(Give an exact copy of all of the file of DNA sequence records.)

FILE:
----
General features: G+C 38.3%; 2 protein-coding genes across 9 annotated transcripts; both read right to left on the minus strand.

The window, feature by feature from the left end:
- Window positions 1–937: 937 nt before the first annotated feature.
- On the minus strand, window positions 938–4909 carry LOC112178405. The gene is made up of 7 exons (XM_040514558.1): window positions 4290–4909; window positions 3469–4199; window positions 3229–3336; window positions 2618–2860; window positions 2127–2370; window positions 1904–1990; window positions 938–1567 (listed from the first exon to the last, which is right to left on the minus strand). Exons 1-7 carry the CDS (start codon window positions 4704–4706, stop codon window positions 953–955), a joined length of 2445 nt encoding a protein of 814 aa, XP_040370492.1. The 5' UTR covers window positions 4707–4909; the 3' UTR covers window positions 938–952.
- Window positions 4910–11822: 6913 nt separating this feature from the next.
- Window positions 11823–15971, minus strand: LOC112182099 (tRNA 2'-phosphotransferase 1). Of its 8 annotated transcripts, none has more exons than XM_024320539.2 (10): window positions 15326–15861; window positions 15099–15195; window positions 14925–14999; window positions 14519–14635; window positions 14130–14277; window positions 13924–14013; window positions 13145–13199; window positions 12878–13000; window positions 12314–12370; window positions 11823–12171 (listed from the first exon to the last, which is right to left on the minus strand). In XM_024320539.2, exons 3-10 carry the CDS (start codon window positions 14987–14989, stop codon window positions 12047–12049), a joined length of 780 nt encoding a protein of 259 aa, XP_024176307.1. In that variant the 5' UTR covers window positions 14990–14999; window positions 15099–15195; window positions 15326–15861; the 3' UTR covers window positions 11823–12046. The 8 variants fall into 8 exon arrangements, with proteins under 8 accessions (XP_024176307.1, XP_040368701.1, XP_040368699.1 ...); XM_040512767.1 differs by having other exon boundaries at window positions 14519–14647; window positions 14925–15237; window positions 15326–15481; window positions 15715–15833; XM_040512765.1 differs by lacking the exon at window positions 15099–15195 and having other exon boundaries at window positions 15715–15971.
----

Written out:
General features: G+C 38.3%; 2 protein-coding genes across 9 annotated transcripts; both read right to left on the minus strand.

The window, feature by feature from the left end:
- Window positions 1–937: 937 nt before the first annotated feature.
- On the minus strand, window positions 938–4909 carry LOC112178405. The gene is made up of 7 exons (XM_040514558.1): window positions 4290–4909; window positions 3469–4199; window positions 3229–3336; window positions 2618–2860; window positions 2127–2370; window positions 1904–1990; window positions 938–1567 (listed from the first exon to the last, which is right to left on the minus strand). Exons 1-7 carry the CDS (start codon window positions 4704–4706, stop codon window positions 953–955), a joined length of 2445 nt encoding a protein of 814 aa, XP_040370492.1. The 5' UTR covers window positions 4707–4909; the 3' UTR covers window positions 938–952.
- Window positions 4910–11822: 6913 nt separating this feature from the next.
- Window positions 11823–15971, minus strand: LOC112182099 (tRNA 2'-phosphotransferase 1). Of its 8 annotated transcripts, none has more exons than XM_024320539.2 (10): window positions 15326–15861; window positions 15099–15195; window positions 14925–14999; window positions 14519–14635; window positions 14130–14277; window positions 13924–14013; window positions 13145–13199; window positions 12878–13000; window positions 12314–12370; window positions 11823–12171 (listed from the first exon to the last, which is right to left on the minus strand). In XM_024320539.2, exons 3-10 carry the CDS (start codon window positions 14987–14989, stop codon window positions 12047–12049), a joined length of 780 nt encoding a protein of 259 aa, XP_024176307.1. In that variant the 5' UTR covers window positions 14990–14999; window positions 15099–15195; window positions 15326–15861; the 3' UTR covers window positions 11823–12046. The 8 variants fall into 8 exon arrangements, with proteins under 8 accessions (XP_024176307.1, XP_040368701.1, XP_040368699.1 ...); XM_040512767.1 differs by having other exon boundaries at window positions 14519–14647; window positions 14925–15237; window positions 15326–15481; window positions 15715–15833; XM_040512765.1 differs by lacking the exon at window positions 15099–15195 and having other exon boundaries at window positions 15715–15971.